What are Columnar Databases?

A columnar database is a database management system that stores data in columns rather than rows. This helps to minimize resource usage related to queries on big data sets.

Why are Columnar Databases Used?

Typically, a database table stores data in rows like this:

When the system needs to add a record, it appends a new row to the table. When a record is deleted, the corresponding row is deleted. This approach works for systems whose main purpose is transactional – production databases such as the CRM or ERP, for example.

All data is held on a physical storage device, either a hard disk drive (HDD) or solid-state drive (SSD), and there is a resource cost when querying those devices for data. With a row-oriented database, each row is usually contained in nearby sectors, which allows for faster reading from and writing to the HDD or SSD.

However, data analytics often looks at columns rather than rows. For example, imagine an analyst is trying to run a report on the database above to study customer spending by state. They would begin by querying all spending totals and all states. Because the database is physically stored by row, the operation could end up searching across the entire storage array for results.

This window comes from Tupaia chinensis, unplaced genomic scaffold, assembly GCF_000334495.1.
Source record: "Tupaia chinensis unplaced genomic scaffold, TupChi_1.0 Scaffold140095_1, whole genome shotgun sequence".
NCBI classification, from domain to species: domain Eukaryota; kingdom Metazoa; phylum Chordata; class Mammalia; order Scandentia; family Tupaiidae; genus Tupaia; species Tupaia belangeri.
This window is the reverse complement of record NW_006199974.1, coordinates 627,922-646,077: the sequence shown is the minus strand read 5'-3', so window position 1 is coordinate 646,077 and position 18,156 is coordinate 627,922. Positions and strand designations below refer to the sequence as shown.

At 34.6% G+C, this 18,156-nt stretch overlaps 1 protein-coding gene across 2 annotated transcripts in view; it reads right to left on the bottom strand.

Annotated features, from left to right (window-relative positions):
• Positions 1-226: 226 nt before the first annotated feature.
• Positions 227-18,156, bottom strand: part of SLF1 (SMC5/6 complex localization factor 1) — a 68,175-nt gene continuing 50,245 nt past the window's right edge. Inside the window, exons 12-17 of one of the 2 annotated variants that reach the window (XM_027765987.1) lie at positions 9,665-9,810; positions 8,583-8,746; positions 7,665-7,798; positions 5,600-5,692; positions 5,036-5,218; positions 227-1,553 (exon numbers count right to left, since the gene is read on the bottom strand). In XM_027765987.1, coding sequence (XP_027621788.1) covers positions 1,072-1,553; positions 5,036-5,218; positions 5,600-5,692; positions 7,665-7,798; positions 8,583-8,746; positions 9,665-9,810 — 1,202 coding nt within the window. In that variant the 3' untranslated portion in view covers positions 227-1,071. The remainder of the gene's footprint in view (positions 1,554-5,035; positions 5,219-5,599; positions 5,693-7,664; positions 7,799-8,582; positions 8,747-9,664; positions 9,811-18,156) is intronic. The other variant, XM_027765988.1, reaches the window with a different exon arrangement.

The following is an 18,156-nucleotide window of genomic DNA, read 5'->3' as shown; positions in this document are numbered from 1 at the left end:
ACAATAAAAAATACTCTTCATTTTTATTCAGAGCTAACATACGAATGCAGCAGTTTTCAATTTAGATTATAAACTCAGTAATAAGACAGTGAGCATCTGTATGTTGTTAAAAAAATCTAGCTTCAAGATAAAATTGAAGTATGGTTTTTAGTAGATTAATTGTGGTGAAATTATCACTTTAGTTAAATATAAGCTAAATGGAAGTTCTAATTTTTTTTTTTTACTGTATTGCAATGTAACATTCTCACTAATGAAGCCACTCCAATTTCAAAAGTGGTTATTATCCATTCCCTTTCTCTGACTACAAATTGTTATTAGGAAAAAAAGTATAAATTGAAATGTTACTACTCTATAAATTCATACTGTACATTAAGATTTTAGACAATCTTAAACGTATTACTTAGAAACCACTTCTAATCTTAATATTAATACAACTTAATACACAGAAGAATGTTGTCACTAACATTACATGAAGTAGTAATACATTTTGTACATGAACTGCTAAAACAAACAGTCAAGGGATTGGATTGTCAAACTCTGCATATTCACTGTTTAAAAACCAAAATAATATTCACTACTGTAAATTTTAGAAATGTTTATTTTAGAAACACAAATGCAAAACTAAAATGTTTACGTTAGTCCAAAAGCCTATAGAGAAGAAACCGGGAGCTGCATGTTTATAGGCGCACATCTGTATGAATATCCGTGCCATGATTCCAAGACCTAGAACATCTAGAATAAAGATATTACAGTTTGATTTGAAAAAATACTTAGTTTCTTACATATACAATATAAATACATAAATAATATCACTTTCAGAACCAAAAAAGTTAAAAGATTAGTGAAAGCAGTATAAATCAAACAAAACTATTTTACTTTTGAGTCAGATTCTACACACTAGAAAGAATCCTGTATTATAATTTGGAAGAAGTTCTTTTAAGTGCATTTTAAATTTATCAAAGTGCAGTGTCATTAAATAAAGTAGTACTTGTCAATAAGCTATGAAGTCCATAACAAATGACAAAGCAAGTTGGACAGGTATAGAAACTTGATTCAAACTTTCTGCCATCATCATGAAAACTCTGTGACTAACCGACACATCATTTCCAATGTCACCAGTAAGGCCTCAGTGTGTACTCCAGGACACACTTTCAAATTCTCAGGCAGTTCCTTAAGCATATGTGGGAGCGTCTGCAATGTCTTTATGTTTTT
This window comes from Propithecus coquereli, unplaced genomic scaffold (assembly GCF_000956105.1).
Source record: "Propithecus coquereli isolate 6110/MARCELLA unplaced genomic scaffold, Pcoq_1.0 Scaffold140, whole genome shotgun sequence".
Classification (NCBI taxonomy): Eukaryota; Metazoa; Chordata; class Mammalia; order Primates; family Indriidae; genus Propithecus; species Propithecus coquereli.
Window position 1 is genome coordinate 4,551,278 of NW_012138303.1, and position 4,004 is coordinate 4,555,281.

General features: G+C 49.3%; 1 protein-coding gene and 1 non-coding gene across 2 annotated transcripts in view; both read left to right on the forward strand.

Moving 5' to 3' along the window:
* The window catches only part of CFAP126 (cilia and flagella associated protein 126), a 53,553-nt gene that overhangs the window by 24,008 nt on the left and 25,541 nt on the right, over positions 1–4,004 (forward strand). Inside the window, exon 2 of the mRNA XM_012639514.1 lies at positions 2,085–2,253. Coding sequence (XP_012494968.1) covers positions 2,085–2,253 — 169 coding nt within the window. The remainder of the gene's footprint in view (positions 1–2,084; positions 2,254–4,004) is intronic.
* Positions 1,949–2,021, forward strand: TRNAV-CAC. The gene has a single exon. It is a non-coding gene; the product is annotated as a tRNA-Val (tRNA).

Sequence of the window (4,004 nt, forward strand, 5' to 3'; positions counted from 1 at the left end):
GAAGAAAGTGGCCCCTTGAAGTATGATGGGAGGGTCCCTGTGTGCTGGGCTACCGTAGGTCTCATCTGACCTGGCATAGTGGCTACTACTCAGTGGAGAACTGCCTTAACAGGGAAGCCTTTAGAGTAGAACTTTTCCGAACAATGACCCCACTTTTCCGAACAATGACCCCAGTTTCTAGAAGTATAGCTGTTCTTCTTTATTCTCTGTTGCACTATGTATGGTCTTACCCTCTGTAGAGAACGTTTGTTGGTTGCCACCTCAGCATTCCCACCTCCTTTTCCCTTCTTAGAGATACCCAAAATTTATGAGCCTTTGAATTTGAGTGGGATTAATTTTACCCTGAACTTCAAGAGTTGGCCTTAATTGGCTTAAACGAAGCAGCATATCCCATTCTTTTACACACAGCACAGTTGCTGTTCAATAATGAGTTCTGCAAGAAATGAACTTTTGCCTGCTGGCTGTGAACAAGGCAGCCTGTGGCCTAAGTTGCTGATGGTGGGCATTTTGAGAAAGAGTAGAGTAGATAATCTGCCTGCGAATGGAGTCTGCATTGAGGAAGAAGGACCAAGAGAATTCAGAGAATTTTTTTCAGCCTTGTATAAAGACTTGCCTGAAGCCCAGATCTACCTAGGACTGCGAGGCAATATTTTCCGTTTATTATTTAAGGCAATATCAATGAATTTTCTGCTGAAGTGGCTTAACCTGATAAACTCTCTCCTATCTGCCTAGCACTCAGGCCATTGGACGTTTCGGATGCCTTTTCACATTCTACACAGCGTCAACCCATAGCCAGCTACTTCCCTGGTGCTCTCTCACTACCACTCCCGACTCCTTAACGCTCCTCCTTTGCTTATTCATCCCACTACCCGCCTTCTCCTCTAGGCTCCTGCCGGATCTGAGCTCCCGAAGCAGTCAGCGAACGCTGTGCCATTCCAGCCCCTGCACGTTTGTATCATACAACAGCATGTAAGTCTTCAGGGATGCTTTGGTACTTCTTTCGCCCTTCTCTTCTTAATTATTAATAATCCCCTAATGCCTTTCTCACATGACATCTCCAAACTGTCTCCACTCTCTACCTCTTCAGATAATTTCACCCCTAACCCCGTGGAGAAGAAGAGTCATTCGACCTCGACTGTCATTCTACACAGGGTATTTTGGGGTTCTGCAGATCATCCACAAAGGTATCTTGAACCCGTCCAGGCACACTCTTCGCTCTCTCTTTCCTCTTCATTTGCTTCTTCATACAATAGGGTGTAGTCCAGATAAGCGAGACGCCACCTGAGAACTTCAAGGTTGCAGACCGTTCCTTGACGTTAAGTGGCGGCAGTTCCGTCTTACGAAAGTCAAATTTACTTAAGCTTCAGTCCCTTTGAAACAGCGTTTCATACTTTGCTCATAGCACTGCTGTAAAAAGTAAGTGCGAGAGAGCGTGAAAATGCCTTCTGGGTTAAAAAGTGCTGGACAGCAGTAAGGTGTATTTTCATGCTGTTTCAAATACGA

Columnar databases are a solution to this problem. A columnar version of the above database would look like this:

In physical terms, this structure means that all fields are now grouped together, which means that there is minimal overhead when selecting all states or all order totals in the database.

Columnar databases are unsuitable for high-transaction environments. They are most useful for large volumes of static data that are subject to many read requests, and few write requests.

How are Columnar Databases Implemented?

Columnar databases are mostly used in environments such as data warehouses, where the data stored is mostly used for the purpose of analytics. There are several technical solutions to the implementation of columnar databases. For example, Apache Hadoop includes Parquet, a data storage format designed for column-oriented databases.

To move row-oriented databases to a columnar model, most organizations use Extract, Transform, Load (ETL) applications such as Xplenty. ETL works in the following way:

  • Extract: Production databases must usually be row-oriented to facilitate day-to-day transactions. The Extract stage exports all relevant data without altering the production data.
  • Transform: The exported data is transformed from row-oriented to column-oriented, using schema defined in the ETL application. Errors and outliers can be flagged up for manual intervention.
  • Load: The transformed data is loaded into an appropriate data structure, where it can be queried directly or via analytics tools.

The ETL pipeline ensures that the columnar database always contains the most recent data so that all analytics are accurate and representative.